Check with your fire pit’s manual or contact the supplier to be sure, but a good rule of thumb is 10 feet of space between the fire pit and the roof. 

Can you use a chiminea under a pergola?

As with a gazebo, be careful when using a chiminea under a pergola. The higher smokestacks on some models can direct heat too close to the roof.

If the roof is made of wood, this could cause discoloration or, worst case, a fire.

Patio

Using a Fire Pit on a Patio

Can you put a fire pit on a patio and is it safe?

You can safely put a fire pit on an outdoor patio as long as it’s protected from the bottom of the fire pit, which can get hot.

Patios are simply outdoor spaces, so follow normal fire safety guidelines and you’ll be good to go.

Is it safe to have a fire pit under a covered patio?

Yes, it’s safe to put a fire pit under your covered patio if the roof is high enough. The same rules apply here as for gazebos.

Just make sure the covering is not made of fabric and that there is at least 10 feet of headroom above the fire pit and open space on every side.

Otherwise, you risk the space filling up with smoke and depriving nearby people of oxygen.

What can I put under my fire pit to protect my patio?

You can use a concrete slab, a pit mat or heat shield, or a fire ring with a built-in protector on the bottom.

All these products can be bought from home supply stores. They come in many sizes, so you can pick the one that best suits your needs.

If your patio is already concrete, it won’t catch fire. However, it could get scorched or otherwise damaged from a fire pit’s heat.

If your patio is made from flammable material like wood, make sure your heat shield is rated to protect it from the hot underside of the pit.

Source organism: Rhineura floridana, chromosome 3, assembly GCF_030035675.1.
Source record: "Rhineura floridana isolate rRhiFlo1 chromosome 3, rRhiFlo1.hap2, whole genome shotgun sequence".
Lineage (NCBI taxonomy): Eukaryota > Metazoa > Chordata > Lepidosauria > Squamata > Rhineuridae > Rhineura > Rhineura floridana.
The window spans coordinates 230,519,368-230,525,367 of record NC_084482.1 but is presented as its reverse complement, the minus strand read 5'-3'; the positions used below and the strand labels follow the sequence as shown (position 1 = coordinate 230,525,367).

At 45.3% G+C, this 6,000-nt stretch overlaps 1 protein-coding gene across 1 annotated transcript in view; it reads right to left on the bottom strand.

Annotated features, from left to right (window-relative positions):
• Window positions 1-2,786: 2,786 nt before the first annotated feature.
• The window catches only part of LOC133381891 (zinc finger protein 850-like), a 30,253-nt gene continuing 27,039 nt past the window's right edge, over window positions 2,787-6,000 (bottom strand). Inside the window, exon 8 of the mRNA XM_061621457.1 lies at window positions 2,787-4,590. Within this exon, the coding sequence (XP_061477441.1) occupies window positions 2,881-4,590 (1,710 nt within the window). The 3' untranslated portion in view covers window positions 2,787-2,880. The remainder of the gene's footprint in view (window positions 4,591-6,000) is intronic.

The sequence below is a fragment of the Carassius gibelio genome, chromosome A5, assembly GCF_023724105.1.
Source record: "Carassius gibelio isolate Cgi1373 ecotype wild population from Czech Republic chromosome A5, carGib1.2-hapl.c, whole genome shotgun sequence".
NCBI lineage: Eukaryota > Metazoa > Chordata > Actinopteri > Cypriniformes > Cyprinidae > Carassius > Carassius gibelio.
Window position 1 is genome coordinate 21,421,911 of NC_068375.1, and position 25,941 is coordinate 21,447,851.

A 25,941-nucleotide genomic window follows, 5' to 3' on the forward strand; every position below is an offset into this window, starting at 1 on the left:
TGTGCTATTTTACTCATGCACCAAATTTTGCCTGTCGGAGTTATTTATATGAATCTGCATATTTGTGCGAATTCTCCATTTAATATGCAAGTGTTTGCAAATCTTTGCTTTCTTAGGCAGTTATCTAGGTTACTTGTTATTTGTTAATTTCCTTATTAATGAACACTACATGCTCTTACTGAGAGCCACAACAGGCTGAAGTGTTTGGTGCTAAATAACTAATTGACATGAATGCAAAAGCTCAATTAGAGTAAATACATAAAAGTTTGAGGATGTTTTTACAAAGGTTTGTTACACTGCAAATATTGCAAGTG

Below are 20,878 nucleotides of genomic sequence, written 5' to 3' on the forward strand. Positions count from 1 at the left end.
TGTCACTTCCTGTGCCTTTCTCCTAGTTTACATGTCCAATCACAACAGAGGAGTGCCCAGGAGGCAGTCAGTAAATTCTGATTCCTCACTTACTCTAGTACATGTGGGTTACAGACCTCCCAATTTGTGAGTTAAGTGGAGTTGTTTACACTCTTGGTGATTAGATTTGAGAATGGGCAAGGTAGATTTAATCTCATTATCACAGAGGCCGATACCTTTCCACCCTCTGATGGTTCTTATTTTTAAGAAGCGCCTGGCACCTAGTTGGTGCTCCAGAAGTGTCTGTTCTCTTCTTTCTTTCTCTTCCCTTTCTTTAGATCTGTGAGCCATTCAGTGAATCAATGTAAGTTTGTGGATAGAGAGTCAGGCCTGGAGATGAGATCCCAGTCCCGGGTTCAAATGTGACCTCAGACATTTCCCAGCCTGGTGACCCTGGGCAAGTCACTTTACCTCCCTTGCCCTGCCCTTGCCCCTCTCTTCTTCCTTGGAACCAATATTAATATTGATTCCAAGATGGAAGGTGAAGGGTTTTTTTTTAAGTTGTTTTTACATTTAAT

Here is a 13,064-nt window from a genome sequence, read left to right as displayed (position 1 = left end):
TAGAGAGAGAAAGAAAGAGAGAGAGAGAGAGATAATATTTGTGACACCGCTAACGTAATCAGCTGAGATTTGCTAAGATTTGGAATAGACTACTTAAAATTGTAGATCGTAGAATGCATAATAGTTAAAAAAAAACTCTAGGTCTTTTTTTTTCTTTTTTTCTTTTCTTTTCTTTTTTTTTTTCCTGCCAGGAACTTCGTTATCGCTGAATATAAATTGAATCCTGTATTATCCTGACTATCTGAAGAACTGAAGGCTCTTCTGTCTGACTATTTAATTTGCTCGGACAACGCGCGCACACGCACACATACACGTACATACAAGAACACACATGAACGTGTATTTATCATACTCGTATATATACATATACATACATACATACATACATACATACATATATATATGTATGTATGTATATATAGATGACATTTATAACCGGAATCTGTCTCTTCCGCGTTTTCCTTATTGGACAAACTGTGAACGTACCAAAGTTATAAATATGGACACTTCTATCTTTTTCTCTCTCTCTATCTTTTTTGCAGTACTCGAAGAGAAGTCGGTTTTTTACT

How big should a patio be for a fire pit?

For gas fire pits, make sure there’s at least four to six feet of space around it in every direction, so people can enjoy the fire without getting too warm.

For wood-burning fire pits, it’s a good idea to double that number to 8 to 12 feet in each direction, due to the risk of burning embers.

This is also why a fire screen is a solid plan for a wood-burning pit.

Canopy

Using a Fire Pit Under a Canopy

Can you use a fire pit or a propane fire under a canopy?

No, you should not put any kind of fire pit under a canopy.

A canopy made from fabric will melt if it gets too hot, so putting a fire underneath it is a recipe for disaster. Unless your canopy is made of metal, keep fires far away from it.

Can you put a canopy over a gas fire pit?

You should never put a canopy over a gas fire pit. Regardless of the style of fire pit, you shouldn’t put it under a fabric top—unless you have a tolerance for severe burns from melting plastic-based canopy material.

Fire Pit Precautions - Safety Guide